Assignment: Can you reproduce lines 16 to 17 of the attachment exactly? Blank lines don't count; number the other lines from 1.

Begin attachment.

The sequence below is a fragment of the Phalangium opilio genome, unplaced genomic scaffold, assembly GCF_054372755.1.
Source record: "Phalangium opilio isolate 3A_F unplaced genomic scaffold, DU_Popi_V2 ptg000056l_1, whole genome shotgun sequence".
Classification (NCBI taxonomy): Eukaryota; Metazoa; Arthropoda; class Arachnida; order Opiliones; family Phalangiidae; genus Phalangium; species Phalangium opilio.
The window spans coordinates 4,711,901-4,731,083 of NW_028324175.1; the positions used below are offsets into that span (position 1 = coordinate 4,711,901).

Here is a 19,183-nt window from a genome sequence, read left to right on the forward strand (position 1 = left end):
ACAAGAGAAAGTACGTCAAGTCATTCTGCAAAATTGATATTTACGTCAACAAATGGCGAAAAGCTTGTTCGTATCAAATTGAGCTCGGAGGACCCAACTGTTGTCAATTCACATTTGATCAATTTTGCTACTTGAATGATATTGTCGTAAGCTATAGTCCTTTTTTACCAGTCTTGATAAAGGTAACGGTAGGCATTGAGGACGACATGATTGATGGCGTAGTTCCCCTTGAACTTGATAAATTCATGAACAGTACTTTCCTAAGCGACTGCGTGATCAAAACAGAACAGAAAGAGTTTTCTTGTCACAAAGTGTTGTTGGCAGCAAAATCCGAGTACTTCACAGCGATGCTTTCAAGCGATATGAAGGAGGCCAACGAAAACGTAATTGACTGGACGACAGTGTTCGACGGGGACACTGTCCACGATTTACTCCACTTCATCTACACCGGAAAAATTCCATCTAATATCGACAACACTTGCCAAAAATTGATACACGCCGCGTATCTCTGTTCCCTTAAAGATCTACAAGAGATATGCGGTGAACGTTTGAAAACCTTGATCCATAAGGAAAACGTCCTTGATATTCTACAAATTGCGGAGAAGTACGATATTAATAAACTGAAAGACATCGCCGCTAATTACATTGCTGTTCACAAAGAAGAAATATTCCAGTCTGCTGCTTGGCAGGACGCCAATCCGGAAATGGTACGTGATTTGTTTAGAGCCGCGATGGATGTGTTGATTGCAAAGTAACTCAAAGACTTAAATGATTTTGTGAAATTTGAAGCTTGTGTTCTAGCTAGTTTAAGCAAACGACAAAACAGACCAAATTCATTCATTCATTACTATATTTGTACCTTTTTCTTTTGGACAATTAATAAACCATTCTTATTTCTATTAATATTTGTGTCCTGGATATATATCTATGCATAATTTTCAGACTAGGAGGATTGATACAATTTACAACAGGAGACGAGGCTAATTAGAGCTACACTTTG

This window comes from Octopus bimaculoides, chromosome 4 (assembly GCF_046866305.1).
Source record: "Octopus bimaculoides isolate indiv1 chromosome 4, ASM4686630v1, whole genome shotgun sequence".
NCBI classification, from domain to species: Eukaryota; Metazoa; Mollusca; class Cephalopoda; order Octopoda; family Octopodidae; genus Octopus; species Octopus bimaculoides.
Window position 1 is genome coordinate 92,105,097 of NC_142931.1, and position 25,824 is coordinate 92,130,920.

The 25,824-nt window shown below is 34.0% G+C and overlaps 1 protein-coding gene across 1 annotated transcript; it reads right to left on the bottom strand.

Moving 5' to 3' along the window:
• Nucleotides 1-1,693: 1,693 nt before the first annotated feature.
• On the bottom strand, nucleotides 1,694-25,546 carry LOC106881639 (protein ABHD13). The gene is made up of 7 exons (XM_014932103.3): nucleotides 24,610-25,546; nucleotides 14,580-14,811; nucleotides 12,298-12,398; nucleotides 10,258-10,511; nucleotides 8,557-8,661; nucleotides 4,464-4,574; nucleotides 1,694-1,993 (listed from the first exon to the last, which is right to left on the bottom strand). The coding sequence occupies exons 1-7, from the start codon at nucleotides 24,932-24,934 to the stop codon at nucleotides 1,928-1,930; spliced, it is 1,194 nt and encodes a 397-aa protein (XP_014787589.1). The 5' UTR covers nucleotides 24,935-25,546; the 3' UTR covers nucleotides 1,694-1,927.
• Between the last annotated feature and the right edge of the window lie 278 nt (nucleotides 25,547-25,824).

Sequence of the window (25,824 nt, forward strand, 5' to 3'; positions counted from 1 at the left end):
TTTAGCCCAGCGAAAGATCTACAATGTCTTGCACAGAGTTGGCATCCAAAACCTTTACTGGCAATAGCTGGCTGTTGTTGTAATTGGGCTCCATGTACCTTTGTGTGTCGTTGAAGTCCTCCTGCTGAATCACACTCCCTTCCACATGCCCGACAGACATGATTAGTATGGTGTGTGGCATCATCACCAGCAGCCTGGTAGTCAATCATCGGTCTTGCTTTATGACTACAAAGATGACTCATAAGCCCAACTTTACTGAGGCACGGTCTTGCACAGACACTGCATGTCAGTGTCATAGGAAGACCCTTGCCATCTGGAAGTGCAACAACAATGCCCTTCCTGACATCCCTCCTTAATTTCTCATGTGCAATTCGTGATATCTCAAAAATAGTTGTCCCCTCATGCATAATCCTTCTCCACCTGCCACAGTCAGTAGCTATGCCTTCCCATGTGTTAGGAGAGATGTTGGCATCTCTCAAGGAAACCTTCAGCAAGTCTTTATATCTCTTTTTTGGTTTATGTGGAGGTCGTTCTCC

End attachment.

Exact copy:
Sequence of the window (25,824 nt, forward strand, 5' to 3'; positions counted from 1 at the left end):
TTTAGCCCAGCGAAAGATCTACAATGTCTTGCACAGAGTTGGCATCCAAAACCTTTACTGGCAATAGCTGGCTGTTGTTGTAATTGGGCTCCATGTACCTTTGTGTGTCGTTGAAGTCCTCCTGCTGAATCACACTCCCTTCCACATGCCCGACAGACATGATTAGTATGGTGTGTGGCATCATCACCAGCAGCCTGGTAGTCAATCATCGGTCTTGCTTTATGACTACAAAGATGACTCATAAGCCCAACTTTACTGAGGCACGGTCTTGCACAGACACTGCATGTCAGTGTCATAGGAAGACCCTTGCCATCTGGAAGTGCAACAACAATGCCCTTCCTGACATCCCTCCTTAATTTCTCATGTGCAATTCGTGATATCTCAAAAATAGTTGTCCCCTCATGCATAATCCTTCTCCACCTGCCACAGTCAGTAGCTATGCCTTCCCATGTGTTAGGAGAGATGTTGGCATCTCTCAAGGAAACCTTCAGCAAGTCTTTATATCTCTTTTTTGGTTTATGTGGAGGTCGTTCTCC